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HAMLET, PRINCE OF DENMARK
EDITED WITH NOTES, AN INTRODUCTION AND
L. A. SHERMAN
PROFESSOR OF ENGLISH LITERATURE IN THE UNIVERSITY
THE MACMILLAN COMPANY
LONDON: MACMILLAN & CO., LTD.
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THE play of Hamlet, in its accepted form, was first published in 1604. Shakespeare was then forty years old, and had lived in London, it is supposed, since 1586. During these eighteen years he seems to have been absorbed in the practical demands of theatrical life, and to have been essentially denied the literary means of enlarging his preparation for the playwright's work. That he was able thus to produce in Hamlet one of the most remarkable examples of secular literature in the world sufficiently proves the genius of the
Other plays of Shakespeare are more finished, or evince a nobler art; but none has aroused such interest, or become the subject of so much study, and comment, and discussion.
The groundwork of Hamlet is borrowed from the account of King Ambleth in the Historia Danica of Saxo Grammaticus, the earliest chronicler of Denmark, who died in 1204. It is not clear how Shakespeare became acquainted with the story. There are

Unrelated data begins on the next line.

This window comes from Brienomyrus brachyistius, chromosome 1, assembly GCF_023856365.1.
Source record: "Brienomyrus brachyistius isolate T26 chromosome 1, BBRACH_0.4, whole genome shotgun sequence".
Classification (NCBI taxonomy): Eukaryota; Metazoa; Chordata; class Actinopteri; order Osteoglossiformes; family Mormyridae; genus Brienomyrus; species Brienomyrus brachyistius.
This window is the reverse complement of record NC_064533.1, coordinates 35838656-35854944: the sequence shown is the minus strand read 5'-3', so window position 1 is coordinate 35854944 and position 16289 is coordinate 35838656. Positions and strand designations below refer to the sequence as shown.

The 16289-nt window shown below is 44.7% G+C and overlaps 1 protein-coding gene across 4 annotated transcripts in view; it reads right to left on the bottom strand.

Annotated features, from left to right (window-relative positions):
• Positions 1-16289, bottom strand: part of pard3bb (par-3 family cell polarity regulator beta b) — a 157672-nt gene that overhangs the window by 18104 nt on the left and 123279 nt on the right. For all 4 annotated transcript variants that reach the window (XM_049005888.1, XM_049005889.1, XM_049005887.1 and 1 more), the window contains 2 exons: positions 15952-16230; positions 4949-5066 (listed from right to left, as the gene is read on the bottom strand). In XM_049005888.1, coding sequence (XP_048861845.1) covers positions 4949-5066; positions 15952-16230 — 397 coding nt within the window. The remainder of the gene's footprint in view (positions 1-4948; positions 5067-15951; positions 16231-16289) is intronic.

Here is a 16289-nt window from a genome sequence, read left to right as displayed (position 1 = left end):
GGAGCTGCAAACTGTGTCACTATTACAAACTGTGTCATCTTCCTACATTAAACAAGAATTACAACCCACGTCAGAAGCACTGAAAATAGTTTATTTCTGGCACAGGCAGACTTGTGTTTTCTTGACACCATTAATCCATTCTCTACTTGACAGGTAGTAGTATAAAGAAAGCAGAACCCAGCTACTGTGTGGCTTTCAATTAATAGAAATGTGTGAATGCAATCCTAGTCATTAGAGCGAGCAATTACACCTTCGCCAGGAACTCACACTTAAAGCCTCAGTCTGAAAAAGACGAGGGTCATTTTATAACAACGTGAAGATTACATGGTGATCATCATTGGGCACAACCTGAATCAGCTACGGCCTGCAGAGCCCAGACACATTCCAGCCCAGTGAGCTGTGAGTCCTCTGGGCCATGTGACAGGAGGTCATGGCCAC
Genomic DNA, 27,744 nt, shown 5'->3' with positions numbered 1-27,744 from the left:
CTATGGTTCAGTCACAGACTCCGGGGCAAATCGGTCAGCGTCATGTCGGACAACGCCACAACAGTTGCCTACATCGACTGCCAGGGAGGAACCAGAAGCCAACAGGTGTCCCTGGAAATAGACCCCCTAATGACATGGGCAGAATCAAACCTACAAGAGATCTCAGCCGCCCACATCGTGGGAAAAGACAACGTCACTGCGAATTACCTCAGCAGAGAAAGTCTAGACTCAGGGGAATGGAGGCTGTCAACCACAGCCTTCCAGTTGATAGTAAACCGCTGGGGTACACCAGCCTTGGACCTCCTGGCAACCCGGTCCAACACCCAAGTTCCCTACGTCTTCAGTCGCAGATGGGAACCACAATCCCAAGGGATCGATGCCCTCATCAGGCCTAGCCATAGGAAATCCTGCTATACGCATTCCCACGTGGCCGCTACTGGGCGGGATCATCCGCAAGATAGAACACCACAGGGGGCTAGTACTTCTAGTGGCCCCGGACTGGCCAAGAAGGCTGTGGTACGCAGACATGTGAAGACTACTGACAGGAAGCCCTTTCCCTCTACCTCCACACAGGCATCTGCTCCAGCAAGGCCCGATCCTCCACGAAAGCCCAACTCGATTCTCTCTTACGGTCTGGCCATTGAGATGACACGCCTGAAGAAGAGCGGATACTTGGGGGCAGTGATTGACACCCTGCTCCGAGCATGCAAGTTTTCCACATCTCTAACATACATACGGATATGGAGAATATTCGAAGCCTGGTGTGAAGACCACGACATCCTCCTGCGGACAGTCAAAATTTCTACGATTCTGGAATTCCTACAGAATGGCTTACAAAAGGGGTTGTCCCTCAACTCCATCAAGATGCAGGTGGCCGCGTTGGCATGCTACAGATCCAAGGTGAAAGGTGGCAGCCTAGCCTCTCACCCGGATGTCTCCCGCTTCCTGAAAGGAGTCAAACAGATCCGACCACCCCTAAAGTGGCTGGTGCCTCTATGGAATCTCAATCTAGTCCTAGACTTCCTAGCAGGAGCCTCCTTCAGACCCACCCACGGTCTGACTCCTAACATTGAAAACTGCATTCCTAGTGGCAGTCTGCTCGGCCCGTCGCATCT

reasons for supposing that the general plot had been treated by some one of the playwrights preceding Shakespeare, and that the present play is the product of a reworking. It is possible, nevertheless, that Shakespeare was the first to use the legend. The part of the Saxo chronicles dealing with Ambleth was translated and included in the Histoires Tragiques of Belleforest, published at Paris in 1570, and this in turn was rendered into English, under the title of The Hystorie of Hamblet, probably early enough for Shakespeare to use; that is, before 1589. Reference to a play of “Hamlet,” or at least to a character so named, is found in Greene's Menaphon, which was registered for publication in August of that year. The dramatist Nash makes the allusion, while paying his respects to certain "trivial translators," who were abandoning the standard Latin plays for Italian models, in a sort of introduction that he furnishes for this work. “It is a common practise now a daies," he says, “amongst a sort of shifting companions, that runne through euery arte and thriue by none, to leaue the trade of Nouerint (or lawyer] whereto they were borne, and busie themselues with the indeuors of Art, that could scarcelie latinize their necke-verse if they should haue neede; yet English Seneca read by candle